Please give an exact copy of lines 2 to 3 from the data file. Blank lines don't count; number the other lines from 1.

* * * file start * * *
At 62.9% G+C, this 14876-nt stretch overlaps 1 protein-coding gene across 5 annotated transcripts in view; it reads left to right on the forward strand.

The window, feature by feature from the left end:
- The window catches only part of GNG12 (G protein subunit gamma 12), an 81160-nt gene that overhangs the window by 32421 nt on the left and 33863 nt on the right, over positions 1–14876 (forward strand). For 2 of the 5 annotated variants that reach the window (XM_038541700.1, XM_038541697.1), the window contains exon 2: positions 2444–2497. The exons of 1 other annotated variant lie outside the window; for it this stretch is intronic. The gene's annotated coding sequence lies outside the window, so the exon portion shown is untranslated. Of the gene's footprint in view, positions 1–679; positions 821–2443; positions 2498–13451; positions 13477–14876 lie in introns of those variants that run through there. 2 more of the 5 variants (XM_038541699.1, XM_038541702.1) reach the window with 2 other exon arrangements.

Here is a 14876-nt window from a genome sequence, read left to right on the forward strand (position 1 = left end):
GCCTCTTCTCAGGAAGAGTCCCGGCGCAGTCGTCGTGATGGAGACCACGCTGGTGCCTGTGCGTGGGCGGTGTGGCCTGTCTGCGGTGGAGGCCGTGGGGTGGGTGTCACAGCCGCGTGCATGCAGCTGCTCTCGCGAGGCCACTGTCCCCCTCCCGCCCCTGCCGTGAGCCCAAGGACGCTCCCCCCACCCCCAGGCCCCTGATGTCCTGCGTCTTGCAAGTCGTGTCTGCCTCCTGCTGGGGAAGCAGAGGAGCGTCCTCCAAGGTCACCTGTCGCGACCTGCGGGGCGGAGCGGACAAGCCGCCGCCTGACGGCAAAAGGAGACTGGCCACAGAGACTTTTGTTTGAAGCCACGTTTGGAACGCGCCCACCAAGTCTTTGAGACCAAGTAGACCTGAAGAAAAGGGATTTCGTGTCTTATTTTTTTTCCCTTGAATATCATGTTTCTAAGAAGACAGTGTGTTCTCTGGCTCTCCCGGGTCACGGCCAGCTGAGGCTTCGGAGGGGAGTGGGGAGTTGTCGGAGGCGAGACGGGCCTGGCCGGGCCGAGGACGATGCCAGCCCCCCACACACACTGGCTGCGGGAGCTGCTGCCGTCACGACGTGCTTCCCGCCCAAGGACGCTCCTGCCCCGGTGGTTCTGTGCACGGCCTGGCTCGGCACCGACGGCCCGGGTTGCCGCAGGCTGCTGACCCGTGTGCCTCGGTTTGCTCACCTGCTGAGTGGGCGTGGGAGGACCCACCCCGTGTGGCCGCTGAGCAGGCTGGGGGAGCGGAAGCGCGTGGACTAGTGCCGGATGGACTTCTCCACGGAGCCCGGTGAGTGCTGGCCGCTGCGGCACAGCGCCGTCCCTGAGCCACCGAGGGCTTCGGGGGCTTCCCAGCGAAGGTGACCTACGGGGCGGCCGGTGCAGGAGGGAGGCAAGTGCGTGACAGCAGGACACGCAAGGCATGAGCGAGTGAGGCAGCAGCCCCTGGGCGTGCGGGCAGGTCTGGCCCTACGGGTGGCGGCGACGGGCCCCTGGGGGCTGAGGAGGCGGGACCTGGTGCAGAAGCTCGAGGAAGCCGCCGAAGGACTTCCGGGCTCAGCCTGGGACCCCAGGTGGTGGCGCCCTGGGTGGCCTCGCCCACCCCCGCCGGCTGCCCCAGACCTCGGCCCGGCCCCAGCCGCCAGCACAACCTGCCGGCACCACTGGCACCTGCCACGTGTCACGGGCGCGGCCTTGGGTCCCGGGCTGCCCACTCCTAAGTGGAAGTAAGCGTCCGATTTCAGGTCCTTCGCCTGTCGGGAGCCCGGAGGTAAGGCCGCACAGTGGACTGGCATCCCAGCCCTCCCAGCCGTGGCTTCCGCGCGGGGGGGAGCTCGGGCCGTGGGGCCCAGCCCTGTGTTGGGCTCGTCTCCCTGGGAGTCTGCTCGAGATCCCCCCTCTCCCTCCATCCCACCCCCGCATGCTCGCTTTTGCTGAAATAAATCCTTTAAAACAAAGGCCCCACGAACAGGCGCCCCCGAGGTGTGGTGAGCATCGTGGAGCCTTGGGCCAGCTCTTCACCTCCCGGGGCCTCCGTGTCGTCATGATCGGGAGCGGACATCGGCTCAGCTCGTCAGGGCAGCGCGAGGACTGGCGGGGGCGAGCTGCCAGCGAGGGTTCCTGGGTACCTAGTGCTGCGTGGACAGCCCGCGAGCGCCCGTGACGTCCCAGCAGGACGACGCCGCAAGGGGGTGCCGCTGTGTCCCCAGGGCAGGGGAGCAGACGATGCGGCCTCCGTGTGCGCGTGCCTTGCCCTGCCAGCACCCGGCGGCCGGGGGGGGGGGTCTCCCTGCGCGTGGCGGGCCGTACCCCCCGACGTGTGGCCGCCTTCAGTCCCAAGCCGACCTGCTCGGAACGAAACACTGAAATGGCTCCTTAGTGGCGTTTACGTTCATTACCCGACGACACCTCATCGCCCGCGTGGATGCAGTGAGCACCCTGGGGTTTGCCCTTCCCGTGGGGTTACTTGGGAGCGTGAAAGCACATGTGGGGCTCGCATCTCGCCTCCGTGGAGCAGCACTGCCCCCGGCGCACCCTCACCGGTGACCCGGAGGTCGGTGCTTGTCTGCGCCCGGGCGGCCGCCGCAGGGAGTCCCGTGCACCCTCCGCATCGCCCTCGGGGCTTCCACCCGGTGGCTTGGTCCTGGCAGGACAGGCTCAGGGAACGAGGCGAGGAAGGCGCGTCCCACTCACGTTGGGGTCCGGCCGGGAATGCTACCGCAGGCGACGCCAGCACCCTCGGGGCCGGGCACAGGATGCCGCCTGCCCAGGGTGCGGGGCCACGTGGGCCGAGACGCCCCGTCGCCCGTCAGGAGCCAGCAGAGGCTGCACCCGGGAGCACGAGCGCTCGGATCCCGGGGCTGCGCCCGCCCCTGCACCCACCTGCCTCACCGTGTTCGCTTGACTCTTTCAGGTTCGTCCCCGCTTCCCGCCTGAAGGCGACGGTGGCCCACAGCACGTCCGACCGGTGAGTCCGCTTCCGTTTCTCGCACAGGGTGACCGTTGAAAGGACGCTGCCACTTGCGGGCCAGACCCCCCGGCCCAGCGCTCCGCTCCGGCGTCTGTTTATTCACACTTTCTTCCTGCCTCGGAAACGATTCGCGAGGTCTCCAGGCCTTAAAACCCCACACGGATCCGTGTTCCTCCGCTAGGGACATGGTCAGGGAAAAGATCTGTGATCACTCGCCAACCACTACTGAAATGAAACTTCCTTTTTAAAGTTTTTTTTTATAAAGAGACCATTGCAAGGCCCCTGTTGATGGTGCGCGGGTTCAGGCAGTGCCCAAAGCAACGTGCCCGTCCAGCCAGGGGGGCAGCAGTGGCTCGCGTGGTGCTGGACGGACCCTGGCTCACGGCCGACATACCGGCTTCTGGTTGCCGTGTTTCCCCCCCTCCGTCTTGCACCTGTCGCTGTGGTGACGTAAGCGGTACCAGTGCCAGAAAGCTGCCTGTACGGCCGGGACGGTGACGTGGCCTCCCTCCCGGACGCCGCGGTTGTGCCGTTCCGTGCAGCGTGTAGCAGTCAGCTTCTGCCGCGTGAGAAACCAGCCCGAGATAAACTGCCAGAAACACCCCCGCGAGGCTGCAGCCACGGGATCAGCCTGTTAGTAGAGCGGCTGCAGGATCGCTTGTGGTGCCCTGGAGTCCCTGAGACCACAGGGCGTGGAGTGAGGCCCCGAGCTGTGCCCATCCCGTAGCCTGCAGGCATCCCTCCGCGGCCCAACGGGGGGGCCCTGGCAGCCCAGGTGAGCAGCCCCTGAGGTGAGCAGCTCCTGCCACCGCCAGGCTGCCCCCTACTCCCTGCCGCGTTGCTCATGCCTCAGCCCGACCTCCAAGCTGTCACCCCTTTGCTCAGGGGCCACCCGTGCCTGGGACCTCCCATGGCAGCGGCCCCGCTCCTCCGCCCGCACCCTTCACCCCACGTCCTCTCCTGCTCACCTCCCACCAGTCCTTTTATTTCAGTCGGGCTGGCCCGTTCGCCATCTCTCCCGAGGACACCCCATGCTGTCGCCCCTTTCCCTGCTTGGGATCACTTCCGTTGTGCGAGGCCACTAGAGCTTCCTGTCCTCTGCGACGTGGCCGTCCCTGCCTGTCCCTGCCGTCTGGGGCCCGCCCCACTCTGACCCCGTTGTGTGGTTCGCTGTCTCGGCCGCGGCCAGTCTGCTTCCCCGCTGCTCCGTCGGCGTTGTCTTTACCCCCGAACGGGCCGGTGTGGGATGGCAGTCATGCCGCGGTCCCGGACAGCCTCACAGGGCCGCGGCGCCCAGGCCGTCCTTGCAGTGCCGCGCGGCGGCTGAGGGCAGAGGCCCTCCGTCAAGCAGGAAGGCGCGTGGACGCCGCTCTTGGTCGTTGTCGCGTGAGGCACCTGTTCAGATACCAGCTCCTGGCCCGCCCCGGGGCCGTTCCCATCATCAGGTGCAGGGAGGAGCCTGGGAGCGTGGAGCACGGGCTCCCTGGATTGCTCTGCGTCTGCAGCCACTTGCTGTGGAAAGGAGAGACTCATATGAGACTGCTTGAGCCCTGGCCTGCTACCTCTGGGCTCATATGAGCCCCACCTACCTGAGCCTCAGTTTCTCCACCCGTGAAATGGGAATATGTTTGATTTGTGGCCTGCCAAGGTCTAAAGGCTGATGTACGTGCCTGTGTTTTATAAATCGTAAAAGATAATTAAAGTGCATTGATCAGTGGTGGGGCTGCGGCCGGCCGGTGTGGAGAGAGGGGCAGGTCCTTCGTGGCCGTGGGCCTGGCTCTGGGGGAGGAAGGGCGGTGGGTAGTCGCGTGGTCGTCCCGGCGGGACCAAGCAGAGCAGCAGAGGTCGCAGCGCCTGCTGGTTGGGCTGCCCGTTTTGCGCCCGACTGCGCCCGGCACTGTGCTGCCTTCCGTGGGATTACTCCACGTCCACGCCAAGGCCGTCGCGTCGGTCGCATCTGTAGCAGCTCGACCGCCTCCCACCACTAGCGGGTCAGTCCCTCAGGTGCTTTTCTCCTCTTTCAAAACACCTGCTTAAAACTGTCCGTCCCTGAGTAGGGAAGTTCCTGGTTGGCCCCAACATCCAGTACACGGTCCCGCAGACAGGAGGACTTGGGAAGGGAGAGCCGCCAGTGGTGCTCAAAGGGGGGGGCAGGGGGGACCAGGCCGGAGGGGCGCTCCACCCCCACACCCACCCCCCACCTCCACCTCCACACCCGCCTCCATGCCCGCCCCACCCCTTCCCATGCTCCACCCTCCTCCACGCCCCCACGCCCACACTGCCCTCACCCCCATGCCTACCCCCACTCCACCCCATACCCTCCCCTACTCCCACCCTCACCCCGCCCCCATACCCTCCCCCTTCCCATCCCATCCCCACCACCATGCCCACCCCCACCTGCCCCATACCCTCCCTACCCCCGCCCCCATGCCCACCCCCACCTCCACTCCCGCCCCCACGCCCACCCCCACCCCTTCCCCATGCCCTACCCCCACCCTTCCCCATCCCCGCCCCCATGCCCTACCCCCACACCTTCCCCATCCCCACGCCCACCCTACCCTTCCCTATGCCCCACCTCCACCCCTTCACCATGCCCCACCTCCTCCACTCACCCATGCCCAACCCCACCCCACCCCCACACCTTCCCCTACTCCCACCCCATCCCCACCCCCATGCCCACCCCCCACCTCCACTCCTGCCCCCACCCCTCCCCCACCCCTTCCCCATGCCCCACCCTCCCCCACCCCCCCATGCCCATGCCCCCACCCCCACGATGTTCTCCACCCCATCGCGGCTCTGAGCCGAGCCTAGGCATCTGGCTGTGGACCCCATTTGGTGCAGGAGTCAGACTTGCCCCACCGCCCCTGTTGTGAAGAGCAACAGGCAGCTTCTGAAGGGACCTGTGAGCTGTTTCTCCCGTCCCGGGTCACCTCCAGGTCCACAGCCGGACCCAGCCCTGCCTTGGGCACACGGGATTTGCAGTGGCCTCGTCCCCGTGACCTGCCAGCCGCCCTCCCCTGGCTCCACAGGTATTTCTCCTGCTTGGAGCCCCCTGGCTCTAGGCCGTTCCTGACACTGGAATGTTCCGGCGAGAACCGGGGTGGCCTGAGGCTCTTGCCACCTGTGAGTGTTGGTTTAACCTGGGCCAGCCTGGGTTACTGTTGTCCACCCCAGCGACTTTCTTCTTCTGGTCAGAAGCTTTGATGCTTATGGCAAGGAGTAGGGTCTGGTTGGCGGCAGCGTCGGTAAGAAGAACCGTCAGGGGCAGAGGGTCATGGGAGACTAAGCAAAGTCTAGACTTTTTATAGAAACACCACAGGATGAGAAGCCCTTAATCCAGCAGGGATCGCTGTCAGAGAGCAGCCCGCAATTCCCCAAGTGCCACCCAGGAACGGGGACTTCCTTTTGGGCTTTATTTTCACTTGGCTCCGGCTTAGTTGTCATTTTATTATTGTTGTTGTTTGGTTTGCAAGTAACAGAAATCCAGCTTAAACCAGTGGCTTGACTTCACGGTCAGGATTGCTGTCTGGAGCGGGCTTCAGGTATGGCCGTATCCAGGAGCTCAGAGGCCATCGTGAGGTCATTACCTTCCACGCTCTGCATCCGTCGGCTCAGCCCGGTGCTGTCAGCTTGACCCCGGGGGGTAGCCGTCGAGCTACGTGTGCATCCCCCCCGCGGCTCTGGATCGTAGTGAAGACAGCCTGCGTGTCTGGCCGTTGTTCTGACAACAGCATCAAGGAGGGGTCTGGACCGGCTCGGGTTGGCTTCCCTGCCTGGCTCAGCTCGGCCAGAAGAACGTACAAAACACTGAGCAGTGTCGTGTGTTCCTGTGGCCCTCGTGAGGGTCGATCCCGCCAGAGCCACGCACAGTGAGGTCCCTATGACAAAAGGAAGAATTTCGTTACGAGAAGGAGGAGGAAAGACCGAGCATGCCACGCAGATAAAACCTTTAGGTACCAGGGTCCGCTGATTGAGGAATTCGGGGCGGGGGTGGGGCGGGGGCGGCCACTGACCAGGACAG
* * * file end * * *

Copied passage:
The window, feature by feature from the left end:
- The window catches only part of GNG12 (G protein subunit gamma 12), an 81160-nt gene that overhangs the window by 32421 nt on the left and 33863 nt on the right, over positions 1–14876 (forward strand). For 2 of the 5 annotated variants that reach the window (XM_038541700.1, XM_038541697.1), the window contains exon 2: positions 2444–2497. The exons of 1 other annotated variant lie outside the window; for it this stretch is intronic. The gene's annotated coding sequence lies outside the window, so the exon portion shown is untranslated. Of the gene's footprint in view, positions 1–679; positions 821–2443; positions 2498–13451; positions 13477–14876 lie in introns of those variants that run through there. 2 more of the 5 variants (XM_038541699.1, XM_038541702.1) reach the window with 2 other exon arrangements.